The healthcare landscape seems to be shifting, with a shortage of physicians in some specialties and an excess in other areas causing competition for patients. With what seems to be a competitive field, marketing is vital for every medical practice, new or established, small or large, to succeed. Healthcare marketing has been downplayed and ignored for too long, primarily because there is a lack of understanding as to what it is and how to do it effectively.
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Explore This IssueNovember 2013
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Marketing for the practice is a broad thought that embraces strategic planning, public and media relations, information technology, metrics, and advertising. Marketing a medical practice is a way to attract and retain patients. It can be as basic as ensuring patient satisfaction, and it can be as complex as performing a demographic/payer study before deciding to invest in a dual-energy X-ray absorptiometry machine or physical therapy services.
It is important for a medical practice to use good marketing research before beginning a marketing plan to better understand the practice’s patients, competition, operational performance and its impact on patients, and the healthcare environment in which it operates.
In-office or external marketing strategies—typically both—can be used to achieve practice goals.
- Examples of in-office marketing: Distributing handouts or flyers in the waiting room or exam room that advertise the practice’s services and asking existing patients to refer friends or family.
- Examples of external marketing: Developing a website and ensuring prospective patients know about it, direct mail, and advertising in local publications or at health events.
Your practice’s approach to marketing will depend on budget and business objectives. Marketing can be used to increase patient volume, raise the your profile in the field of rheumatology, attract the best talent to the practice, expand the patient referral network, develop income streams from various areas, add ancillary service lines, and increase revenue from procedures or treatments not covered by insurance.
When you have decided to market your practice, perform an environmental market scan by looking at the market, or the area where the practice is located. Performing an environmental market scan will help you understand patient needs in the area. Generally, these needs and demands are focused on particular services and treatments that patients with rheumatic diseases look for when choosing a rheumatologist. For example, if your practice is located around a retirement community containing a large number of patients with rheumatoid arthritis, it may be good for the practice to consider having an in-house infusion service to accommodate the needs of the patients in your community. You will also want to perform an environmental market scan to get insight into services other rheumatologists in your area are offering patients. Reviewing what other practices offer will help you to identify opportunities for practice promotion, what services can be eliminated, and what areas of your practice need improvement in order to be successful.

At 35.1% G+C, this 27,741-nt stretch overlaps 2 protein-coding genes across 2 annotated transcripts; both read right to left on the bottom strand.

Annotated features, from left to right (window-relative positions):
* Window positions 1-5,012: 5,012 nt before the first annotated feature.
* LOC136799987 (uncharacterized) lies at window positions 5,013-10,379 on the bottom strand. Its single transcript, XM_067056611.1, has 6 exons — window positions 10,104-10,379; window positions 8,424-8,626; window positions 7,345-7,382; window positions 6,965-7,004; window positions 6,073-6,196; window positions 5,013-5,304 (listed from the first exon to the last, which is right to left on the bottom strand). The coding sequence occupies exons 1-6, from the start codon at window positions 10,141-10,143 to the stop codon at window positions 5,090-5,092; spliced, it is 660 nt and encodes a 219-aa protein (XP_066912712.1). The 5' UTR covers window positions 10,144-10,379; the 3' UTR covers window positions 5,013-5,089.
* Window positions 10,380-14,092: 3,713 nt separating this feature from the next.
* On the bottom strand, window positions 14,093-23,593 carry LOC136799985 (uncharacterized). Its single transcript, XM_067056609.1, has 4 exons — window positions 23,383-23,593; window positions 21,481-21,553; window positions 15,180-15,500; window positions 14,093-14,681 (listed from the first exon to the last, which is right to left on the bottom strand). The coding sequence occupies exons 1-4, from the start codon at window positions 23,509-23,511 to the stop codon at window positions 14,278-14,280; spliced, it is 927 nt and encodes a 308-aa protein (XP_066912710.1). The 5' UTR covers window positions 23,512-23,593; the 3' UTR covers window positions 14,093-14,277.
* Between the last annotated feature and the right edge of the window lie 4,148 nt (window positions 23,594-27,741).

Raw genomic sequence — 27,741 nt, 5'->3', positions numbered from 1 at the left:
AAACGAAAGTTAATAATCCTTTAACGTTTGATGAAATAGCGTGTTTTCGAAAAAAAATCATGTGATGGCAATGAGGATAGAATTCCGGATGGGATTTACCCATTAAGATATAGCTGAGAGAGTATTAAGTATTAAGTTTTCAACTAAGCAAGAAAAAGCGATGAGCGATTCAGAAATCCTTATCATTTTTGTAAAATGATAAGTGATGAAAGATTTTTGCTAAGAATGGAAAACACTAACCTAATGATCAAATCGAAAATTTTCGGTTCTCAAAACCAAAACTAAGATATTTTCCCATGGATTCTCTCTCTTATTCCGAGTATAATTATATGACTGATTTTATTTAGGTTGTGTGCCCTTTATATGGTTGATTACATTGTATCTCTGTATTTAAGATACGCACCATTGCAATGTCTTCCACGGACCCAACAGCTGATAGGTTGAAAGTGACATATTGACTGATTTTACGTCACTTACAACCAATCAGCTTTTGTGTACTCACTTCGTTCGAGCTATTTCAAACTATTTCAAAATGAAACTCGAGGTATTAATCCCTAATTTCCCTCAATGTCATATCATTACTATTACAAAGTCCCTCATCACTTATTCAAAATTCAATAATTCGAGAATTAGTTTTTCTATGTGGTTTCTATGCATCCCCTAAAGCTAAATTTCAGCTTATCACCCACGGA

Marketing your practice will help you build excellent relationships with other physicians. Considering most rheumatologists receive patients from referrals, marketing your practice makes your name known to primary-care physicians or other physicians who would typically refer patients to a rheumatologist. Marketing your practice is also a way to let drug or product vendors know you are practicing in the area.
Developing a Marketing Plan
A marketing plan begins with you deciding what goals you want to reach through marketing. Refer to your business plan so you can begin developing the marketing strategies necessary to achieve your mission.
Marketing Action Plan: After understanding your practice’s market, you need to put the goals and objectives into an action plan. Your practice’s action plan should be created to achieve its specific goals and objectives over a defined period of time. A properly implemented marketing plan is constantly being assessed by accurate and consistent tracking systems to evaluate the plan’s performance against expectations.
Examples of how to get started in marketing your medical practice include:
- Conduct a patient satisfaction survey. The practice may discover lurking problems as well as confirm what it is doing right.
- If the practice does not already have one, create a website.
- Determine the patient profile, known as your target market, and how to reach those patients.
- Offer to speak to consumer groups on health and wellness topics in rheumatology.
- Sponsor a community or charitable event.
- Write a column for a local paper.
Like any other business, marketing your medical practice is essential to its success. Make sure you understand the needs of the community you will be serving as well as what you are able to spend to make your practice visible. Be open minded and listen to those who are involved in this venture with you—your spouse, partners, and staff should be involved in developing a plan to grow the business. There are various marketing techniques, and don’t be afraid to use all the resources available. Contact your local newspaper and the media to establish yourself as the medical expert in your area.
Keep in mind that this is your practice and it will only go as far as you take it. Any marketing plan you decide to embark upon requires commitment to execute well.
For more on marketing strategies for your practice, download the ACR’s Business Side of Rheumatology manual at www.rheumatology.org/Publications/Practice_Management_Publications_(Members_Only). For additional information on practice management, contact Antanya Chung, director of practice management, at email@example.com or (404) 633-3777, ext. 818.